Gwinn-Villaroel identified the gunman as Connor Sturgeon, 25, and said he was an employee of the bank and was livestreaming while shooting. A SWAT team entered his house Monday afternoon in the Camp Taylor neighborhood in southern Louisville, and police canvassed the neighborhood seeking doorbell camera footage. 

According to his LinkedIn profile taken down after the shooting, Sturgeon was a summer intern at the bank starting in 2018 and graduated from the University of Alabama, where he earned both bachelor’s and master’s degrees by the end of 2020.

Sturgeon lived in Louisville but grew up in Indiana. He graduated from Floyd Central High School, where he played basketball. His father, Todd Sturgeon, was head basketball coach at the high school.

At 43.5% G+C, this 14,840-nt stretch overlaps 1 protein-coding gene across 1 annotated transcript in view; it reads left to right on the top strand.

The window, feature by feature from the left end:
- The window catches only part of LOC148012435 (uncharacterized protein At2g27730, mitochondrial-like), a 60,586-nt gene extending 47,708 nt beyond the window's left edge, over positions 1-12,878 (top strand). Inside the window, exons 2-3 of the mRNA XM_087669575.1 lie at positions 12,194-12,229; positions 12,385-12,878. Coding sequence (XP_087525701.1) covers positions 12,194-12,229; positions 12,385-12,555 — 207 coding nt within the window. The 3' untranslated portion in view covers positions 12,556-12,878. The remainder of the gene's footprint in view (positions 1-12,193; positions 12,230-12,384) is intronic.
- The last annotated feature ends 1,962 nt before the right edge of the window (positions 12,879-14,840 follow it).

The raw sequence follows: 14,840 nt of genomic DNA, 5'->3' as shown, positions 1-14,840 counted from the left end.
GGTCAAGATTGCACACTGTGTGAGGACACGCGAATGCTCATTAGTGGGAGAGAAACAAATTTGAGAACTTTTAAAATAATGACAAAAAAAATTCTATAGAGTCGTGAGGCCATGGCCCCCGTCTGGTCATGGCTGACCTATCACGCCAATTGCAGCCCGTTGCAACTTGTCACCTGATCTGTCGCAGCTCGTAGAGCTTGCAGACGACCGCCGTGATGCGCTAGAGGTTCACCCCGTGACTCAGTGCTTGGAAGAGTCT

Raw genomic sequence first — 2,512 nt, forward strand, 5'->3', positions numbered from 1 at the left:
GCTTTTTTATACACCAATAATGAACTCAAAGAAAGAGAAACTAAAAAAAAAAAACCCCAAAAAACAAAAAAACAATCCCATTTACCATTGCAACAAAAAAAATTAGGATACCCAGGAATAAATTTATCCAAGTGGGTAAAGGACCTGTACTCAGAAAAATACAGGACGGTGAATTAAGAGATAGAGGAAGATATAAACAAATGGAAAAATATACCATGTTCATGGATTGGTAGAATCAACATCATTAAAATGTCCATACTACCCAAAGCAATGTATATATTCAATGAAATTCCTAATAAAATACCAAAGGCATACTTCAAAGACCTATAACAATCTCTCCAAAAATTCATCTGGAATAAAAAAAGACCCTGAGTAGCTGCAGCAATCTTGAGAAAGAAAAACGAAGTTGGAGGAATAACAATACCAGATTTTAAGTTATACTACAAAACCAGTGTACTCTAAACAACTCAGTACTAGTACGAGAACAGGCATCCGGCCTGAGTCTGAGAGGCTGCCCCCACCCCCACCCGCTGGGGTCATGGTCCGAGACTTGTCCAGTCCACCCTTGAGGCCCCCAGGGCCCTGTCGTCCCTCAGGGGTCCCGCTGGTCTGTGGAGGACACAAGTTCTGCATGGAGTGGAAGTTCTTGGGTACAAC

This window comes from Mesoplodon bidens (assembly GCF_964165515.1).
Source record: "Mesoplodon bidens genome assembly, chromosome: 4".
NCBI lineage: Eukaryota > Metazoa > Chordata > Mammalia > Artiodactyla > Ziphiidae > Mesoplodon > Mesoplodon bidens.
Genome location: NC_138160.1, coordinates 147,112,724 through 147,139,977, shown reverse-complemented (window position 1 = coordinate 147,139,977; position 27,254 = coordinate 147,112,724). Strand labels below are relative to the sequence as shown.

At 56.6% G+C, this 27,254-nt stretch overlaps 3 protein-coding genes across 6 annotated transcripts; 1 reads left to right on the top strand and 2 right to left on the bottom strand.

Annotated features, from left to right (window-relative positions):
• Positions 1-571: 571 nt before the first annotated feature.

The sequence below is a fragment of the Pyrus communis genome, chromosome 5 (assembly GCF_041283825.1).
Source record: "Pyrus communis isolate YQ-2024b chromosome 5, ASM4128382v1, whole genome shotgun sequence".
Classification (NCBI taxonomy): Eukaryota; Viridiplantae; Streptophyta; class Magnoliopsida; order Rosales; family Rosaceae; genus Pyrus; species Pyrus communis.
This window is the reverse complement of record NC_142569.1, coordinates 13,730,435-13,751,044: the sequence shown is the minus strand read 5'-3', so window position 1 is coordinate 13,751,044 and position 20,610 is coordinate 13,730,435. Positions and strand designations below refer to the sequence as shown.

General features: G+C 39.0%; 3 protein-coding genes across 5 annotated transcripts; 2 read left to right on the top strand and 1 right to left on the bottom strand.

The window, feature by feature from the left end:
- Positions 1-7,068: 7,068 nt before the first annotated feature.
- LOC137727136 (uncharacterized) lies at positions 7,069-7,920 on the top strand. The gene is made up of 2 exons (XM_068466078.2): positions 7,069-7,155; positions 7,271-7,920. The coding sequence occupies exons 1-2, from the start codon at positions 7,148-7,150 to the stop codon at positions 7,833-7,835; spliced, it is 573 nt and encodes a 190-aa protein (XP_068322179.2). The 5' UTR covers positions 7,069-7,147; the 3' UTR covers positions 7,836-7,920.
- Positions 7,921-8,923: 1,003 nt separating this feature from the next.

– Olivia Krauth, Louisville Courier Journal

The city’s downtown was the scene of protests in 2020, after police officers shot and killed Breonna Taylor, helping fuel the national outcry over the deaths of Black Americans at the hands of police. In Louisville, a city of about 633,000 that is home to close-knit communities, Monday’s shooting once again sparked grief, anger and shock.  Kentucky Gov. Andy Beshear, who was born in the city, choked back tears as he talked about losing a close friend in the bank carnage.

Barbara Hedspeth, a clinical social worker who attended a vigil for the victims Monday night, said the city’s connectedness seemed to amplify the pain.

“In Louisville, you’re one degree (of separation) away from anybody else,” Hedspeth said. Read more here.